Bouncing Back After Exam Failure

by | Jun 8, 2023 | 0 comments


“I have failed over and over and over again in my life. And that is why I succeed” Michael Jordan.

Failing exams and tests is difficult but it is what you learn from the experience and what you do next that counts! This blog post will provide you with advice on the next steps.


Your mental health

There is no doubt that you will experience a range of emotions and feelings when you hear you have failed an exam or failed a test. You may be shocked, angry, resigned, or sad. It is important to sit with these feelings as opposed to denying them. We all have different ways of coping with adverse or challenging events. Think about the strategies or techniques that have worked for you in the past when faced with difficulties. Try using these again. It is always helpful to get support and talk with someone, a family member, a close friend, or a colleague. The first step is to share how you are feeling.

Negative Self-Talk

Be aware of how you talk to yourself after exam or test failure. What is your internal dialogue? What are you telling yourself? This can often be quite negative. Negative self-talk is often referred to as thinking traps.

For example, “I am not intelligent enough” or “everyone else is better than me”, “I will never pass these exams”. While our brains are extremely sophisticated organs, but if we are telling it something like “I am not intelligent enough”, our brain has no option but to believe that. It is your words that steer your thinking process.

The opposite is also true. When you tell yourself you can do something and you are smart enough, your brain will also start believing this.

Thinking traps can be re-framed into positive prompts. Once you notice the negative self-talk or thinking trap, a good idea is to write it down and then look at re-framing it. For example: “Everyone else is better than me” can be re-framed to “what can I learn from students who passed these exams or tests”. “I am not intelligent enough” can be re-framed to “what are my strengths that will aid my success in the next exams or tests”. “I will never pass these exams” can be re-framed into “what have I done in the past to achieve success in my exams”.

Control, Influence and Accept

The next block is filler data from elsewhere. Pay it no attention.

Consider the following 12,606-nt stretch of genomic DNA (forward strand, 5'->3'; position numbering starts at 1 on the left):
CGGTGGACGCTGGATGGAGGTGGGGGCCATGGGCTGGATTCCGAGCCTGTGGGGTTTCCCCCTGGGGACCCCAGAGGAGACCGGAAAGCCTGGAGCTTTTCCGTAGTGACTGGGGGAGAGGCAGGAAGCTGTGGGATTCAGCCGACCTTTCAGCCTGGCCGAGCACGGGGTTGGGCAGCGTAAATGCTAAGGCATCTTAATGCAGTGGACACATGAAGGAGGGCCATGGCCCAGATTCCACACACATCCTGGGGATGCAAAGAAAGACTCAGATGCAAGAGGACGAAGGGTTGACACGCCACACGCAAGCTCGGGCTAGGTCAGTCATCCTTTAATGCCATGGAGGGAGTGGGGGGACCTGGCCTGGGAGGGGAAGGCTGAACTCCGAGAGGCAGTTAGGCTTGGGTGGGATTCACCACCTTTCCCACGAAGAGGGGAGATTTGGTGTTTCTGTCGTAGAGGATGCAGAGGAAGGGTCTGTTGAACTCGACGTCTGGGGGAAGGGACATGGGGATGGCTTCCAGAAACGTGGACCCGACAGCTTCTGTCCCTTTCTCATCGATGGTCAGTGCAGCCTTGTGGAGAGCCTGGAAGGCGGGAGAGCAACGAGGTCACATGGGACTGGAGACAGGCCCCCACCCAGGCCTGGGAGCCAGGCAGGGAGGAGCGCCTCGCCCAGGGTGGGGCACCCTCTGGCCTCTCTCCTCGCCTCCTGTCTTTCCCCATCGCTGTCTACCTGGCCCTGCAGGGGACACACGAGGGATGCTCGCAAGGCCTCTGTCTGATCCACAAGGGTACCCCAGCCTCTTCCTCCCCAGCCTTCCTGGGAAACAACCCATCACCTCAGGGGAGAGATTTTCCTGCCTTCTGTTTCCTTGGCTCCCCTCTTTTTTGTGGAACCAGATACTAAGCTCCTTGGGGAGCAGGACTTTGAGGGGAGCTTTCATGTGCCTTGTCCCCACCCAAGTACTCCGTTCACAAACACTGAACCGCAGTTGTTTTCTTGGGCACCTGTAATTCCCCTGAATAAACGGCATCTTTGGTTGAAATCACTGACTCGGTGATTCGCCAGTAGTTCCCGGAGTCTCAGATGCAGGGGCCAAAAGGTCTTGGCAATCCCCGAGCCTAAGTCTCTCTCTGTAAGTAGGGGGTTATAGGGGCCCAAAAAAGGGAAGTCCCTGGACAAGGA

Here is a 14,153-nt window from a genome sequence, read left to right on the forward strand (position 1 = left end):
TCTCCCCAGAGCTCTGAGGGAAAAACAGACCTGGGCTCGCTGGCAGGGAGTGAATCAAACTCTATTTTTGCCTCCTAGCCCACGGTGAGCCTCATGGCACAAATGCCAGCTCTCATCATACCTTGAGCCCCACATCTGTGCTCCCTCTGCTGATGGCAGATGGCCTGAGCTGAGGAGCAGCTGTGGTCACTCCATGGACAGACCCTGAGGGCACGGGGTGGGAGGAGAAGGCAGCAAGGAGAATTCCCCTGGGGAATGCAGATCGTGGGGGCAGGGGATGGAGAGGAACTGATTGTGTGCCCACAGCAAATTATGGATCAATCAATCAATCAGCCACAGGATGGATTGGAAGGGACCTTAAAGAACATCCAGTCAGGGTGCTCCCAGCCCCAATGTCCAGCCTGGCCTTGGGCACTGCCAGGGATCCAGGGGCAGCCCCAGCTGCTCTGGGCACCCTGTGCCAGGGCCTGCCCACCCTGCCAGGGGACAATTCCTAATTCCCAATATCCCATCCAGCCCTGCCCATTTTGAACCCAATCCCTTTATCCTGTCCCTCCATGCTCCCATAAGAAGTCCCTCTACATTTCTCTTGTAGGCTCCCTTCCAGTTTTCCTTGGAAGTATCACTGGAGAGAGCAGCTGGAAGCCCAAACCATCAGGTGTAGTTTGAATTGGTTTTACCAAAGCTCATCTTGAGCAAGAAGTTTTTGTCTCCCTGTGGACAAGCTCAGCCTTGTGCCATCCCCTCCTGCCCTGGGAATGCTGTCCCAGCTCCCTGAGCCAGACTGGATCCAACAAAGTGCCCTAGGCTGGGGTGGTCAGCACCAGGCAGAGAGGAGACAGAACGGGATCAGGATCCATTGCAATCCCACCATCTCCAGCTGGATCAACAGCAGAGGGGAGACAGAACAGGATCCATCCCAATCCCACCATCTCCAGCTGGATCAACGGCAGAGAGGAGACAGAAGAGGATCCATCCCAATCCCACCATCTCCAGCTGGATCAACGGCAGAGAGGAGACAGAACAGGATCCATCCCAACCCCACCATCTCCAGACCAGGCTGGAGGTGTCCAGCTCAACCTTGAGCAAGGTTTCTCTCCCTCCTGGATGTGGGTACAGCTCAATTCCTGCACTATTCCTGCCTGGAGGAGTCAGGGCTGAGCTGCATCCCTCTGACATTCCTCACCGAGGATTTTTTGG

It is useful to consider what can you control, influence, and accept having failed your exams. It may take some time and can be very difficult, but a good place to start is to accept what has happened. There is no changing the past. There is no changing a failed test or a failed exam.

Next consider what is in your control. As a student you can control your attitude and behaviours. What you do next is within your control. How you approach your next exam is within your control. How you study for your repeat exams is within your control. Can you change your study methods and study differently?

Some self-reflecting questions to ask yourself are:

  • What are the issues or elements of the situation you can control?
  • What can you do about this?
  • Who can support you with this?

Consider what or who you can influence to support you with repeating your exams.

  • What influence do you have?
  • What are the elements of this situation you can’t control but you can influence?
  • If you have control and or influence, what action can you take?

Be open to changing your approach.

Once the dust has settled and you are ready to start moving forward and preparing for your future exams, take some time to reflect on your past exam preparation and performance. Self-reflecting helps you the student to consider what worked well for you in the exam process and what needs to be changed.

Consider changing your approach to study rather than using the same approach again and expecting different results. When I ask students what are the reasons they think they failed their exams, more often than not they say they did not practice enough exam questions or they left practicing past exam questions and past papers too late.

Consider changing your study approach for the repeat exams. Start practicing exam questions from the outset. By practicing questions, you will get a good understanding of what you know well and what subjects or topics require more learning mastery. Practicing exam question will help increase your confidence.

When you close your mind to alternative approaches, you can get stuck in the failure loop.

Reflecting on your Goals

Failing exams and failing tests is no doubt a difficult experience, but you will learn and grow from this experience. Consider the goals you set for yourself when you started out on this learning journey? Why is this goal so important to you? What are your unique strengths that will help you reach your goal?

To summarise, exam failure is difficult, but you can lean into ways of bouncing back after failure. Look after your mental health. Be aware of negative self-talk and re-frame this dialogue into positive prompts. Think about what you can control, influence, and accept about the situation and be open to changing your approach. Most importantly look to your friends and family for support.

If you need any further information or any further support on bouncing back after exam failure, please reach out to me, Edel Walsh.